IT cannot be insisted upon too frequently, that only a fashion is responsible for a development of type, and production in quantity is necessary for the inauguration of a fashion. Furniture becomes stereotyped, in what we know as styles, in direct ratio to its quantitative production. Houses are single units, as a rule, and vary accordingly. It is only when they are built in the mass, as in rows or terraces, that the one is a direct copy of others. We have similarity, therefore, in many of the large houses of a certain period, especially in details, but rarely identity. Panellings of rooms multiply in the proportion of the number of principal rooms to the house itself, and when we come to furniture for these rooms, we get ever-recurring types of tables, chairs and the like, and, with production in quantity, we reach a fashion, and with it what is known as a defined style.
Development in woodwork and furniture proceeds along two main lines; of utility and of decorative value. Thus a writing-table fulfils one function, whereas an occasional table, as its name implies, has many uses. In tracing the evolution of the English staircase, which, apart from its decorative qualities, has one function only, space considerations forbid more than an illustrated description of its rise, in size and importance. Staircases are, from their special character, few in number, compared with other woodwork of the house, and, therefore, do not attain to a distinct type in the really important examples. No two being identical, as a general rule, it would be necessary, in order to show a progression of design, - if such really existed, which is doubtful, - to illustrate every staircase in the important houses of Great Britain.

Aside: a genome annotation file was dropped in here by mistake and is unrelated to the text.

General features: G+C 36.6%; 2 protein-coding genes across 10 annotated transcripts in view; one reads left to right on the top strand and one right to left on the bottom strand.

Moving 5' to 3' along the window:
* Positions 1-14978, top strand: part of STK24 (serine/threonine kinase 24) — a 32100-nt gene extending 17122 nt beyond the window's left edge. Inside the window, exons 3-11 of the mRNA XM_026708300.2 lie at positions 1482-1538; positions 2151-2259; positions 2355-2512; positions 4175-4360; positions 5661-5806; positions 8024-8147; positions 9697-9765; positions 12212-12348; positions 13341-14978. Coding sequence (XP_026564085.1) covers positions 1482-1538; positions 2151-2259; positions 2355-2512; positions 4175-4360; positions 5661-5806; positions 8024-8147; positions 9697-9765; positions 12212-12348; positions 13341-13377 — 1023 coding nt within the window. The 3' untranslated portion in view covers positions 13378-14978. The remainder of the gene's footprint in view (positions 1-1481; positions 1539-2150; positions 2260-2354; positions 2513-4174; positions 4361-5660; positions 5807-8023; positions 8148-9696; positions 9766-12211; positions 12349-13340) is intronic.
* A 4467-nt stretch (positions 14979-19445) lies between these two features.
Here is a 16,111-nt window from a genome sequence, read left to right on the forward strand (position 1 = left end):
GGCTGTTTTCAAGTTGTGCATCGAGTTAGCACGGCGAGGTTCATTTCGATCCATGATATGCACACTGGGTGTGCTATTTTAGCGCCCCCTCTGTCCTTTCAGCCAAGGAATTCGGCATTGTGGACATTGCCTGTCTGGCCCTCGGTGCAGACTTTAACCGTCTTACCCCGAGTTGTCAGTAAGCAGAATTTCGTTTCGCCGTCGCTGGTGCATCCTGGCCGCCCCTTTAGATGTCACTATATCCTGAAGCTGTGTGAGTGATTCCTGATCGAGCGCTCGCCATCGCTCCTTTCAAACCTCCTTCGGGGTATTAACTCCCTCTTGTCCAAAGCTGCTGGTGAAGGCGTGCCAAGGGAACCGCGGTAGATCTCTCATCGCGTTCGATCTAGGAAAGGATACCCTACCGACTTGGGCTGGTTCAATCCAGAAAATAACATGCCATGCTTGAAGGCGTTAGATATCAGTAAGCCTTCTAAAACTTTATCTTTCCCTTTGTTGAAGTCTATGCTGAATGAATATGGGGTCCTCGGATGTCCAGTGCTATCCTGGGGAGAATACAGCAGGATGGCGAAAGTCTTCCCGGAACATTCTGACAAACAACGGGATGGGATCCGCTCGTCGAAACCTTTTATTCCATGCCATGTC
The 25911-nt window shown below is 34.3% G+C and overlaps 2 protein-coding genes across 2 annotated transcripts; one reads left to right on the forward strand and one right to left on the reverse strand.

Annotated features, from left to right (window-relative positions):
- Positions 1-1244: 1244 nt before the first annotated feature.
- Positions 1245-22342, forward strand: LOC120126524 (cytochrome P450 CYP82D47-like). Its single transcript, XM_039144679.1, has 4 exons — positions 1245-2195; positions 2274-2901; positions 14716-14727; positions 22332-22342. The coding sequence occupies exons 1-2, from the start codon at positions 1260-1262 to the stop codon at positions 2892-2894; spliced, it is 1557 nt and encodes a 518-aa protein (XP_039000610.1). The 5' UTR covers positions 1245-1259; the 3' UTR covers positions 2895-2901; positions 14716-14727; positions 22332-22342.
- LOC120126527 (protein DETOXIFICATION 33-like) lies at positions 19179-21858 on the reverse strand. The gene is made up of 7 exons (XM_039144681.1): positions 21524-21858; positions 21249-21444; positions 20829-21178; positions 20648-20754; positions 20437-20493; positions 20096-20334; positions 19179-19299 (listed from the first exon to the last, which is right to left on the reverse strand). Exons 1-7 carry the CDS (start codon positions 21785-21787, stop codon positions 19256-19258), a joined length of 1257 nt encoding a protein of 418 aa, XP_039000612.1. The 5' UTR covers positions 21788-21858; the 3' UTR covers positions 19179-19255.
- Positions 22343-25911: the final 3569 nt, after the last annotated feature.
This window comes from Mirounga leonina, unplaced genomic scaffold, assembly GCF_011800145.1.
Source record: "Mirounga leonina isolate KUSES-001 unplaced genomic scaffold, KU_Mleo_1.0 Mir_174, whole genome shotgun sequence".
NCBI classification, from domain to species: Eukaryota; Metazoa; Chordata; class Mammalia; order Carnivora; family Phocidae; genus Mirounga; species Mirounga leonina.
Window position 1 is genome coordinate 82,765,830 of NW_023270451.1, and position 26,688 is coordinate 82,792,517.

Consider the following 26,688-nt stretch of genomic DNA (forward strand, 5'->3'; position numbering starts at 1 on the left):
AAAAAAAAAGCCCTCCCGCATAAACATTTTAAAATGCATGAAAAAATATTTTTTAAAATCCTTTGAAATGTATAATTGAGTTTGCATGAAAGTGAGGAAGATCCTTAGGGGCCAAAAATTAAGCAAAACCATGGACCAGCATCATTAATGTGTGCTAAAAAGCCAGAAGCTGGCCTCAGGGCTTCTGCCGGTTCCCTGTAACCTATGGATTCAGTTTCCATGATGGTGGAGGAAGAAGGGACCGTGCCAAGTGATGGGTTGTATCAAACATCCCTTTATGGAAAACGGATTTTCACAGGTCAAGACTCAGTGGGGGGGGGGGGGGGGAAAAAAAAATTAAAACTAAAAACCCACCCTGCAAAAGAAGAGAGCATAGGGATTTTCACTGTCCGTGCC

It is possible, however, even in the limited space available here, to give a general idea of the rise in importance of the English staircase, and to describe, briefly, the factors which dictated its development in this direction.
The early domestic staircase is purely utilitarian, a method of access to a floor above from the one below. In many of the Norman dwellings, as in Boothby Pagnell and Little Wenham Hall, the stair is outside the house, totally unprotected from the weather other than by a crude pent-roof. In houses and castles built for defence, the stairway, of stone, is never conspicuous, being generally concealed in a separate turret, in the same way as the tower stairs arc in many parish churches, which lead to the belfry, and above, to the roof of the tower.
Stairs of this kind are nearly always of the central newel or vise description, and before the method of supporting the staircase by means of risers, cantilevered from, and wedged into a wall-plate with carriages and outside strings, was devised, the spiral or central-newel stair was usual in dwelling-houses, even of the superior kind. A very characteristic example exists at Hales Place, Tenterden, Kent, where the treads and risers are fixed into a central newel, which is, actually, the trunk of a tree, fixed into the ground, and reaching from floor to roof. In Wales, even at the present day, houses exist which have been built round a growing tree, into which the stairs have been housed. These staircases have, from their central position, a prominence which was not intentional, but merely accidental.